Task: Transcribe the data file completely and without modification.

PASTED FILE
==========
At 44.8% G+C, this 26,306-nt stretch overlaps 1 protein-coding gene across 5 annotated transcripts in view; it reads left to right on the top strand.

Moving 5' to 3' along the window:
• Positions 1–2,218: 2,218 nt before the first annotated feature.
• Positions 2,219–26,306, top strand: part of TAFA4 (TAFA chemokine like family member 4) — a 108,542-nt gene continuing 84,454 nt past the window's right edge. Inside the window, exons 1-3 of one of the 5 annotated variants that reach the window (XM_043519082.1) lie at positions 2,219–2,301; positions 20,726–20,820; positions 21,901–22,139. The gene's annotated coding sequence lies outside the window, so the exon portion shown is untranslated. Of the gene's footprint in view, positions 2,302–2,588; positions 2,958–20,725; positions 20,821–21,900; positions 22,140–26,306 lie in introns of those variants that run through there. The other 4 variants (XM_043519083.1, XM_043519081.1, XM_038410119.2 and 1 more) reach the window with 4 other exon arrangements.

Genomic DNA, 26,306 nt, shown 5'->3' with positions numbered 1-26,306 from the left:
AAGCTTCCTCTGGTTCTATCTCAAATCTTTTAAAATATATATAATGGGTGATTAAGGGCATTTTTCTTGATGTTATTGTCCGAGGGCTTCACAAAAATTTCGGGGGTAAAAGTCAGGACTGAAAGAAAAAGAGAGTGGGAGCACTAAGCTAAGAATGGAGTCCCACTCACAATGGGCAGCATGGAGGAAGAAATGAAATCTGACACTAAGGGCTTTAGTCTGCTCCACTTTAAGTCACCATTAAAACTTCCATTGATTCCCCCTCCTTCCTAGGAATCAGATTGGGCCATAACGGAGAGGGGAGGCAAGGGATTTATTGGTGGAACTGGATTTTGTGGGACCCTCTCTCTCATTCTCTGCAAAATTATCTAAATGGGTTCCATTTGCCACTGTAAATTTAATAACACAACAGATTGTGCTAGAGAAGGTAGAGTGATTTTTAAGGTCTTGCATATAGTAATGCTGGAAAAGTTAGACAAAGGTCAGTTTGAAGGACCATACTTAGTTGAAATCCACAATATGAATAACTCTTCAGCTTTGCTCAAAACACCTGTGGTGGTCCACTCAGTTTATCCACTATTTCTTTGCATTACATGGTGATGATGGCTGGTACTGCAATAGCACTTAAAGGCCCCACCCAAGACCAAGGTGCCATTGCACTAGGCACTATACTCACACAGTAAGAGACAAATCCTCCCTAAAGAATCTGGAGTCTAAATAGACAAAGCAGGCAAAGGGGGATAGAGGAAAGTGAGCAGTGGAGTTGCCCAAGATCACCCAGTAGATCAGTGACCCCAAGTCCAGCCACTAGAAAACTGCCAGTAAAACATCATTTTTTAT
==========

At 44.8% G+C, this 26,306-nt stretch overlaps 1 protein-coding gene across 5 annotated transcripts in view; it reads left to right on the top strand.

Moving 5' to 3' along the window:
• Positions 1–2,218: 2,218 nt before the first annotated feature.
• Positions 2,219–26,306, top strand: part of TAFA4 (TAFA chemokine like family member 4) — a 108,542-nt gene continuing 84,454 nt past the window's right edge. Inside the window, exons 1-3 of one of the 5 annotated variants that reach the window (XM_043519082.1) lie at positions 2,219–2,301; positions 20,726–20,820; positions 21,901–22,139. The gene's annotated coding sequence lies outside the window, so the exon portion shown is untranslated. Of the gene's footprint in view, positions 2,302–2,588; positions 2,958–20,725; positions 20,821–21,900; positions 22,140–26,306 lie in introns of those variants that run through there. The other 4 variants (XM_043519083.1, XM_043519081.1, XM_038410119.2 and 1 more) reach the window with 4 other exon arrangements.

Genomic DNA, 26,306 nt, shown 5'->3' with positions numbered 1-26,306 from the left:
AAGCTTCCTCTGGTTCTATCTCAAATCTTTTAAAATATATATAATGGGTGATTAAGGGCATTTTTCTTGATGTTATTGTCCGAGGGCTTCACAAAAATTTCGGGGGTAAAAGTCAGGACTGAAAGAAAAAGAGAGTGGGAGCACTAAGCTAAGAATGGAGTCCCACTCACAATGGGCAGCATGGAGGAAGAAATGAAATCTGACACTAAGGGCTTTAGTCTGCTCCACTTTAAGTCACCATTAAAACTTCCATTGATTCCCCCTCCTTCCTAGGAATCAGATTGGGCCATAACGGAGAGGGGAGGCAAGGGATTTATTGGTGGAACTGGATTTTGTGGGACCCTCTCTCTCATTCTCTGCAAAATTATCTAAATGGGTTCCATTTGCCACTGTAAATTTAATAACACAACAGATTGTGCTAGAGAAGGTAGAGTGATTTTTAAGGTCTTGCATATAGTAATGCTGGAAAAGTTAGACAAAGGTCAGTTTGAAGGACCATACTTAGTTGAAATCCACAATATGAATAACTCTTCAGCTTTGCTCAAAACACCTGTGGTGGTCCACTCAGTTTATCCACTATTTCTTTGCATTACATGGTGATGATGGCTGGTACTGCAATAGCACTTAAAGGCCCCACCCAAGACCAAGGTGCCATTGCACTAGGCACTATACTCACACAGTAAGAGACAAATCCTCCCTAAAGAATCTGGAGTCTAAATAGACAAAGCAGGCAAAGGGGGATAGAGGAAAGTGAGCAGTGGAGTTGCCCAAGATCACCCAGTAGATCAGTGACCCCAAGTCCAGCCACTAGAAAACTGCCAGTAAAACATCATTTTTTAT